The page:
Wizard of the Wicket: Interesting Stories of an English Cricketing Idol, Dr. W. G. Grace, Daily Racing Form, 1919-11-11


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WIZARD OF THE WICKET t Interesting Stories of an English Cricketing Idol, Dr. W. G. Grace. The 3Iutit Wonderful Player at the British National Game, Especially With the Bat. That "Grand Old Man" of cricket, who, it is computed, mnde 80,000 runs and took 7,000 wickets, mostly in first-class matches, should have been first taught to play by his mother is not the least interesting fact in the life story of Dr. W. G. Grace. "Willie, Willie, havent I told you over and over again how to play that ball?" his mother is reported to have said when young Grace, after making a few runs for the Gentlemen of England against Oxford, was caught from a bad stroke and returned to the private .tent on the ground. At that time the doctor was only seventeen years of age, "but for twelve months he had been making big scores in representative and county matches. And no one was more proud of his achievements and those of his brother, K. 31., than their mother, who, whenever possible, attended the games in which her sons were playing. "I taught my sons to play. I used to bowl to them," she once confessed, and among the treasures which Grace most prized were the scrap-books in which his mother pasted newspaper reports about himself. This interesting glimpse of the youth of the worlds greatest cricketer is provided by "The Memorial Biography of Dr. W. G. Grace." The editors of the book. Lord llawke, lord Harris and Sir Home Gordon, Dart., have had as collaborators all the great cricketers who have played with Grace. The stories in the volume nre legion, but one of the most humorous suggestions in regard to the prowess of Grace was published in a comic paper when the doctor was only twenty-five years of ago. It read: "The Society for the Improvement of Tilings in General and the Diffusion of Perfect Equality, at a meeting to be held shortly, will submit the following propositions: "That W. G. Grace shall owe a couple of hundred or 0 before batting these to be reckoned against his side should he not wipe them off. "That his shoe spikes should be turned inwards. "That he shall be declared out whenever the umpire likes. "That he shall always be the eleventh player. "That he shall not be allowed to play at all." HOW THE DOCTOR TREATED HIS CRITICS. Veterans agree that Grace had a stubbly beard at seventeen, although later prints show him clean shaven.. "So it would appear that about 1870 or 1871 lie shaved for a while, and then allowed his salient characteristic to acquire the flowing nature so w;ell remembered later on." Yorkshire folk will appreciate a story told by Canon E. S. Carter. "After leaving Oxford," he says, "I took Holy Orders. I had my first curacy in Ealing and used to go to Lords whenever I could if Yorkshire were playing. One day I said to Tom Emniett: Tom, what do you think of this young W. G. Grace, who is making such scores V-He was then twenty years old. Tom replied: Its all very well against this south country bowling; let him come tip to Sheffield against me and George Freeman. A few days afterward Grace went to Sheffield to play for the South vs. North, and In the first innings lie scored 122 out of 173, with Emmett and Freeman bowling. Wlien Tom came to Lords, shortly afterward I said to him: Well, Tom, youve had Grace at Sheffield; what do you think of him now? Tom answered, quite seriously, 3Ir. Carter, I call him a non-such; he ought to be made to play with a littler bat. " It was Emmett who, when Grace made his 31S in eight hours ngaiii3t Yorkshire at Cheltenham, pathetically remarked at -the conclusion of the first days play: "Dang It all, its Grace before meat, Grace afterward and Grace all day, and I expect we shall have more Grace tomorrow." Another ecclesiastical admirer. Canon Dells, relates how Grace brought an eleven from Gloucestershire to play the 3Iarlborougli boys. In the train he made a bet that lie would get a hundred runs and also hit a ball into Sun Lane, a feat that had only once previously been accomplished. "I was in with him," says the Canon, "and a boy . called Kempe bowled him clean with as fine a ball as I ever saw, I think for only three runs, and therefore neither the century nor the big hit came off. He came to chapel in the evening and the lines were sung: "The scanty triumphs hath won, The broken vow "I believe it was generally thought I had done It of set purpose. It was absolutely accidental." One of Dr. Graces favorite tricks was to follow up liis own bowling so quickly that he often registered a c and b. In a minor match near Bristol Grace had contributed a long score, which lie followed up by capturing the majority of the opposing wickets. Not knowing the capacity of one of the fieldsmen, Grace shouted to him to leave the ball alone, and racing at top speed himself brought off a magnificent catch. The retiring batsman observed: "The next thing that man will do will be to wicketkeep. to his own .bowling." GROUNDSMAN WALKER KNEW HE KNEW. Dr. Grace was a favorite on the Notts ground at Trent Bridge, and among .ids greatest admirers was old Walker, the groundsman. Walker was always strict on the point of cricketers not having their preliminary practice near the pavilion, for fear they should "smash the winders." On one occasion Dr. Grace came out and set his practice pitch in the forbidden area. The local "pros" awaited events. Old Walker, however, said nothing. So it was suggested lie should "go shift" Grace. Walher shook his head. "No," he said, "yon see, e knows where es itting em. and you cant say that of the others." So the doctor was allowed to practice in peace. Grace and his brother, E. 31., could quarrel on occasions. "I was once batting for Surrey vs. Gloucestershire," says C. W. Hurls, the old Surrey amateur. "The doctor was bowling and his s brother, fielding at point, came creeping in until he looked as if lie could make a grab at my bat. Well, I just turn a ball and he was literally right . on to me. Hows -that for obstructing the field? he sang out. Obstruction lie blowed! bellowed Dr. Grace; why did you not catch the ball instead of trying to bamboozle the umpire. " The doctor never played for his average, but there t was an occasion in his later days when, playing for London County, he thought of it. It was tiie hist match of the season, and someone mentioned that : Murdoch averaged seventy and Poidevin ninety-ninel "And what do I average?" asked Grace. "If you i s . t : i made eighty-six not out today you would average 100," was the reply. "Very good," ejaculated Grace. He proceeded to bat admirably, and when his own score was eighty-six rteclared the innings closed. "Must beat those boys once more," was his chuckling comment. In spotting promising young players he had scarcely an equal, and anyone mentioned in the dispatches of Dr. Grace was sure of achieving honors. He knew by instinct and was quick to place the true value on the cricketer, though to others it -was not so evident. "In a certain London County match a club cricketer was playing for the first time. When Dr. Grace asked hlin where he would like to go in, he answered: Well, doctor, I dont mind, but Ive never made a "duck" in my life. " Dr. Grace looked at him as only he could look, and said: What, never made a blob in your life? Then last is- your place; you havent played long enough! " Tid Bits.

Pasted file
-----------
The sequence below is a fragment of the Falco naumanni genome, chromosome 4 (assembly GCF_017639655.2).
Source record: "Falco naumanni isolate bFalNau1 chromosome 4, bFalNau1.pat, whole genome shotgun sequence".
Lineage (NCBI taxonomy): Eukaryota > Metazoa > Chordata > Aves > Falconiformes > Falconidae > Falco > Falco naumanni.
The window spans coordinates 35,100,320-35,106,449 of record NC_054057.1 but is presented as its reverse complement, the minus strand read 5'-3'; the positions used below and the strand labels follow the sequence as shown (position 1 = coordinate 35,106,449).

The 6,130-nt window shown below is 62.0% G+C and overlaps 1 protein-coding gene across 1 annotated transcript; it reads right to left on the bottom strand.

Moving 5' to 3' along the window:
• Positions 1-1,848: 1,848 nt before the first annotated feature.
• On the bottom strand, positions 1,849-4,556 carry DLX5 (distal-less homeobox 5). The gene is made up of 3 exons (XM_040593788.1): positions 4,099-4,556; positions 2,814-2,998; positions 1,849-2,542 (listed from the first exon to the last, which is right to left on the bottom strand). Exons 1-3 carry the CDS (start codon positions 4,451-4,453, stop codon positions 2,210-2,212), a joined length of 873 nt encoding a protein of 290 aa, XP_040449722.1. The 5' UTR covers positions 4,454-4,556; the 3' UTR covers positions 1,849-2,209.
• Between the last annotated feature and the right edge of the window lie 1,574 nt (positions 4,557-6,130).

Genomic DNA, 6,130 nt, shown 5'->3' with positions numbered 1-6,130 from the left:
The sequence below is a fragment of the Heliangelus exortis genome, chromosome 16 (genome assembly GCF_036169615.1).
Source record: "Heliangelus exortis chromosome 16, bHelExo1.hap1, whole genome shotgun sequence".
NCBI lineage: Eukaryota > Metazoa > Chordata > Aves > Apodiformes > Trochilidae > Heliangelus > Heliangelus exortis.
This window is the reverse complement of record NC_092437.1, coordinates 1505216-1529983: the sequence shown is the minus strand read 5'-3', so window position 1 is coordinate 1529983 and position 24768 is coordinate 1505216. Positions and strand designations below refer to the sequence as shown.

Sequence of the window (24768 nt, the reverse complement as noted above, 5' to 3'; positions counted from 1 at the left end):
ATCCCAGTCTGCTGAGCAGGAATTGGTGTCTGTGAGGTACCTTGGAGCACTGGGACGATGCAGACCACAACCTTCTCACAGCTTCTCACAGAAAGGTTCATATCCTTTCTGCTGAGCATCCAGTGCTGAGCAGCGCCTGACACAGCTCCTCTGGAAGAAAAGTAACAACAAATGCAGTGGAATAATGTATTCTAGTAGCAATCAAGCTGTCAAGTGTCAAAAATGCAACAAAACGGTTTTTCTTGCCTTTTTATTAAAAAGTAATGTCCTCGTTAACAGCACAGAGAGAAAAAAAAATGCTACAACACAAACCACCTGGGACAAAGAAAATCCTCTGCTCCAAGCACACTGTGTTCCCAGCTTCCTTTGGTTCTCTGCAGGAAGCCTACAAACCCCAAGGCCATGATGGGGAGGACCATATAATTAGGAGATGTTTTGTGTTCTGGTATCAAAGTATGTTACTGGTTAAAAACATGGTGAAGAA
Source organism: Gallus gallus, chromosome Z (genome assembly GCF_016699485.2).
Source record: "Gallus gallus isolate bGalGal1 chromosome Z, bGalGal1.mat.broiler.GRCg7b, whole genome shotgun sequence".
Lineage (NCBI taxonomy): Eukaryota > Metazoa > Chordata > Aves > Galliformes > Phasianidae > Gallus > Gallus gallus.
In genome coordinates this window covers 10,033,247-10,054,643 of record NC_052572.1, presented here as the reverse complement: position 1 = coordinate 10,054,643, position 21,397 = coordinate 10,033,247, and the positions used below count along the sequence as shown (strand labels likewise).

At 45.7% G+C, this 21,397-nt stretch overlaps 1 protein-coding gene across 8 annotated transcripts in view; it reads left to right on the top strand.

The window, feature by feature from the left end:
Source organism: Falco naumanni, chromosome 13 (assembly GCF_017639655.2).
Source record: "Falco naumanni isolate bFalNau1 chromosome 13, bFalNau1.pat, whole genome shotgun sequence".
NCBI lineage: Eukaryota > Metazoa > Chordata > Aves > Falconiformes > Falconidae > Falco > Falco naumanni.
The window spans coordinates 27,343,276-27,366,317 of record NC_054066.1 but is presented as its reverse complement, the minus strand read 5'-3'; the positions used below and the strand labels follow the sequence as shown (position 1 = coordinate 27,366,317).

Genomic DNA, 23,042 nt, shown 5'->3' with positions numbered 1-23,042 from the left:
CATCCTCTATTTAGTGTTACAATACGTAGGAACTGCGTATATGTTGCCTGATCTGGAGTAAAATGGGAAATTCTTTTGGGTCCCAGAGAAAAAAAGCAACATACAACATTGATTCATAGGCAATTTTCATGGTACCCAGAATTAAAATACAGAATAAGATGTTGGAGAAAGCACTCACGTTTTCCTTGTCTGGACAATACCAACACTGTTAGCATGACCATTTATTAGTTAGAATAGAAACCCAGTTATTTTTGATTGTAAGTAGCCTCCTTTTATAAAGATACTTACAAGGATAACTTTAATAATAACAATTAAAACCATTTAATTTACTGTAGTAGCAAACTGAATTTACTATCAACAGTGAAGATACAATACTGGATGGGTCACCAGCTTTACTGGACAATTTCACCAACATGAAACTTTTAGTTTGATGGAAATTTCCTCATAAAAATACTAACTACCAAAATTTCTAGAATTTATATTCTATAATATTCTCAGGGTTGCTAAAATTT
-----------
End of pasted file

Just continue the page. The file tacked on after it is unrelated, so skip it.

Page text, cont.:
Persistent Link: https://drf.uky.edu/catalog/1910s/drf1919111101/drf1919111101_6_1
Local Identifier: drf1919111101_6_1
Library of Congress Record: https://lccn.loc.gov/unk82075800